Do your research if you are flying with your pet internationally. Some airlines and countries require special customs procedures or paperwork when transporting medication. This will also vary if you are taking the medication on your person or trying to ship it with your pet as cargo. Not all airlines will accept medication to travel with pets as cargo and if you are traveling at a different time than your pet, you'll need to make other arrangements. In some cases it's easier for you to ship the medication to the destination or make other arrangements so it's there when your pet arrives. Do note that when your pet is flying as accompanied baggage or cargo, there is no way for medication to be administered on the plane. This must be done by you or a pet handler before check in and after arrival and you will need to make arrangements for this.

It's recommended that you make it a priority to find your pet a new vet as soon as you arrive in your new city, so you can get acquainted and maintain your pet’s medication regimen without a hitch.

Quarantine presents additional challenges. Every country has different pet import requirements. Countries considered to be rabies-free often require a quarantine period for incoming pets, depending on where you’ve been living, even if your pet has a current rabies vaccination and has passed a rabies titer test.

So what happens with your pet’s medical needs while they are in quarantine? That also depends on where you’re headed. If your cat or dog requires prescription medication, you should alert the quarantine facility of this. They may require additional paperwork and/or a letter from your veterinarian, stating the reason for medication, type of medication and the dosage. This would be required so that quarantine personnel will administer your pet’s medicine. In some cases you have to supply the medication to the quarantine facility by dropping it off yourself or having it shipped to them in advance. While other quarantine facilities offer a service for a vet to visit your pet and prescribe the medication that way.  Keep in mind, that all of these services may cost you additional fees.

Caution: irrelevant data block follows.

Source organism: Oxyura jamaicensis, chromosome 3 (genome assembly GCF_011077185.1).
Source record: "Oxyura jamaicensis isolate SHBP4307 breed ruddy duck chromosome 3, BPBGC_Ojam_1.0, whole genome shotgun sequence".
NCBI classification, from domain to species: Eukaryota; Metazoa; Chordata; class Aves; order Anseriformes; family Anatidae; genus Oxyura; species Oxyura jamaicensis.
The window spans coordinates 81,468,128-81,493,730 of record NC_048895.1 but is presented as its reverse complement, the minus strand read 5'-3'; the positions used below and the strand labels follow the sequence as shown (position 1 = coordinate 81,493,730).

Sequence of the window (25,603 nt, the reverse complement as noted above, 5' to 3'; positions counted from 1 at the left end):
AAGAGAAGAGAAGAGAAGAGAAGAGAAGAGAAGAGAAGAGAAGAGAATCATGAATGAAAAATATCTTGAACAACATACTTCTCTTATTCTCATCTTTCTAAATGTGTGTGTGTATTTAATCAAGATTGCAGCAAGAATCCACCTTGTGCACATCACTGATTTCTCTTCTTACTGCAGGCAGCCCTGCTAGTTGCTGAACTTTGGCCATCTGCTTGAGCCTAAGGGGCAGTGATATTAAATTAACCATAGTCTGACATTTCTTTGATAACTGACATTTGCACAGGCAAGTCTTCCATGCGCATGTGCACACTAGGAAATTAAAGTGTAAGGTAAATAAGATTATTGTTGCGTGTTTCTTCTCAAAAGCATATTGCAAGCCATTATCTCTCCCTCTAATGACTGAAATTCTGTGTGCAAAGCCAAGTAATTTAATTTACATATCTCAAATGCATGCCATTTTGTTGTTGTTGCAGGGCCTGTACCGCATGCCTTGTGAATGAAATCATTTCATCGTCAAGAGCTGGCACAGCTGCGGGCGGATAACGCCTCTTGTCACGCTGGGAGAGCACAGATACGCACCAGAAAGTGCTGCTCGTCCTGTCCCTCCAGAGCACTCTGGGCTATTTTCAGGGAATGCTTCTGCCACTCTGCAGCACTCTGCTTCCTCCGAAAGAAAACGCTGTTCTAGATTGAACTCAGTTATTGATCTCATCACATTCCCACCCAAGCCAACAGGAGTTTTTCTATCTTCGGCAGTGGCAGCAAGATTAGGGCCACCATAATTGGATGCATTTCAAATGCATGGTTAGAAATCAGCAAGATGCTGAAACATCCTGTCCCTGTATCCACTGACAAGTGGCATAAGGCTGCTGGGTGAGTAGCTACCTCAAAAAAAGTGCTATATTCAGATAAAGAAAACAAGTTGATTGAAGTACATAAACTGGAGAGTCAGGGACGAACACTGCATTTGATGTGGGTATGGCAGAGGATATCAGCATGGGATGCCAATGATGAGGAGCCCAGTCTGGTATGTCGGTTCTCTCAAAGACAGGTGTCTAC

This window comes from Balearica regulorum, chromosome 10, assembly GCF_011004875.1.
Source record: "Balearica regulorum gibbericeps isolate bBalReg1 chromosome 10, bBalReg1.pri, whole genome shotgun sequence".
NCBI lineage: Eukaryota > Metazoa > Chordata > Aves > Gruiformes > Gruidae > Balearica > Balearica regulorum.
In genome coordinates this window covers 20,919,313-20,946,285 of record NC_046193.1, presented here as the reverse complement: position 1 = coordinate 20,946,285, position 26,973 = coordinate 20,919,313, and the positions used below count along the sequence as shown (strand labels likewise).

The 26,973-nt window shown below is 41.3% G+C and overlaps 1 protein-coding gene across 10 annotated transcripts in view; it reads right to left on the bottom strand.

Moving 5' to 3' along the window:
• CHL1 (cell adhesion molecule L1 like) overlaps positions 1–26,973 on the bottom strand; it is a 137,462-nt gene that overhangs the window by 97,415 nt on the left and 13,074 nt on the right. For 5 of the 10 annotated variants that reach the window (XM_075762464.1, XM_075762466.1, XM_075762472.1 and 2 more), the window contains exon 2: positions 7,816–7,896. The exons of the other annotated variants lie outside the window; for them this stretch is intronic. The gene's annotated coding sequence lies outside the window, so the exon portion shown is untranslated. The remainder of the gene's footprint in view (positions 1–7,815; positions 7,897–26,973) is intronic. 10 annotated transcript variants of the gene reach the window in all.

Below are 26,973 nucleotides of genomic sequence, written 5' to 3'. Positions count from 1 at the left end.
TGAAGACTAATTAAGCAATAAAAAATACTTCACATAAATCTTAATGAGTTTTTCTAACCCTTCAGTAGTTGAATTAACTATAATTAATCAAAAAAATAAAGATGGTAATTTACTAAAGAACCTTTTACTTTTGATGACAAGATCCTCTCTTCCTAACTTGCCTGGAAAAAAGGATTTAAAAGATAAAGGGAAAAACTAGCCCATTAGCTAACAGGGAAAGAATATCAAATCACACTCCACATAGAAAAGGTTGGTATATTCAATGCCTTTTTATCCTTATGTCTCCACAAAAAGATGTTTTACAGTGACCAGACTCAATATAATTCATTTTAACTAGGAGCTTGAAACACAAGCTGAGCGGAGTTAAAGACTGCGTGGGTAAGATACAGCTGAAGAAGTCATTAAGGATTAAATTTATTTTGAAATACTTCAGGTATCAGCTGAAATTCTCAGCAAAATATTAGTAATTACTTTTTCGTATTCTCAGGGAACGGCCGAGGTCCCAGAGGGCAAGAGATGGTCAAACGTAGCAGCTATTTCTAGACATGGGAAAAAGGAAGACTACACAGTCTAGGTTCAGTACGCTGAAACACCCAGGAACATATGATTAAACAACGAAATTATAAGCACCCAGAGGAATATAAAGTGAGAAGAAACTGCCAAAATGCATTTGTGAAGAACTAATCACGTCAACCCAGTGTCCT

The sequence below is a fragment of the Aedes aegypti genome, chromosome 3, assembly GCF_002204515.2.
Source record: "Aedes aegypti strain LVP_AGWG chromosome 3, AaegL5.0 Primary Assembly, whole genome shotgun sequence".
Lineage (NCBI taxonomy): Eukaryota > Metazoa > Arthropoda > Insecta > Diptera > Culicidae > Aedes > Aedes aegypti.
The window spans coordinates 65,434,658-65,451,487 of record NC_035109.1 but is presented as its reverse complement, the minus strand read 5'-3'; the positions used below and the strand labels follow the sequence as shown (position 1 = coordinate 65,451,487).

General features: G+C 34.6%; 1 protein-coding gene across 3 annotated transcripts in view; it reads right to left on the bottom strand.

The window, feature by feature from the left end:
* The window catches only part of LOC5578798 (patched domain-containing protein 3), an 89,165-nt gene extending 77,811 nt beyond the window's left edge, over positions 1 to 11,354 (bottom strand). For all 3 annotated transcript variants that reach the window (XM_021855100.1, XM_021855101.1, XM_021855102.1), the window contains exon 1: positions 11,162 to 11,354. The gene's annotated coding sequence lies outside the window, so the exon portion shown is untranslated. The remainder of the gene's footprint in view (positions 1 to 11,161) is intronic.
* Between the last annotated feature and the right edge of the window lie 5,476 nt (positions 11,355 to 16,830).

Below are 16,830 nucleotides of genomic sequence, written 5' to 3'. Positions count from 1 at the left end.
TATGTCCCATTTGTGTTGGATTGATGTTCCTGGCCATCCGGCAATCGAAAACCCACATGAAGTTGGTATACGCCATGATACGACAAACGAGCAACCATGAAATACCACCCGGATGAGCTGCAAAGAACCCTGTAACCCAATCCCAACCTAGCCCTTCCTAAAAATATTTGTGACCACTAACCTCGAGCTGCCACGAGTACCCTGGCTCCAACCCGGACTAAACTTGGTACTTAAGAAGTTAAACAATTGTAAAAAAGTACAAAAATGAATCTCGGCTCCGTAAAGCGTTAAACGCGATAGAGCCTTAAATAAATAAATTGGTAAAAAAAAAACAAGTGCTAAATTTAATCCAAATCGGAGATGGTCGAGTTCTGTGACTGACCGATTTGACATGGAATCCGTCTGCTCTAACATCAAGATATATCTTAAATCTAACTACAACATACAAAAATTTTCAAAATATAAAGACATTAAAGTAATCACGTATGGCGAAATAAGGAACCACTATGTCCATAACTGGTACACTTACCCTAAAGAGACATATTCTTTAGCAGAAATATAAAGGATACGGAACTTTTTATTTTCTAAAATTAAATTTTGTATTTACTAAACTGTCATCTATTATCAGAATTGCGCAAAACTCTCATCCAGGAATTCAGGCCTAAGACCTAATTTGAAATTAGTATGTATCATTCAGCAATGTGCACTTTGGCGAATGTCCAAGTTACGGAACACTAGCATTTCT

It's also important to note that medication in quarantine might only be administered during certain working hours. If this doesn’t match your pet’s current schedule, you’ll need to discuss alternative scheduling or treatment options with your vet before you leave home and see if the quarantine facility can make special arrangements. Lastly, some quarantine facilities will destroy any leftover medication and not be returned to you once your pet is released. Do your homework and make sure you have more medication on-hand in your new home.

It's very important to learn as far in advance as possible exactly what is required to bring your dog or cat into your destination country. Assembling all the necessary documents can be confusing and time-consuming, especially of your cat or dog must receive additional immunizations, tests, etc.

The experts at Starwood Animal Transport can handle all the transportation and documentation for your pet’s travel, freeing up your time and freeing you of unnecessary anxiety. You will still need to discuss your pet’s medications and travel plans with your vet, but early preparation will give you untold peace of mind.

Check out our previous blogs on what medications to bring for your dog or cat when traveling abroad.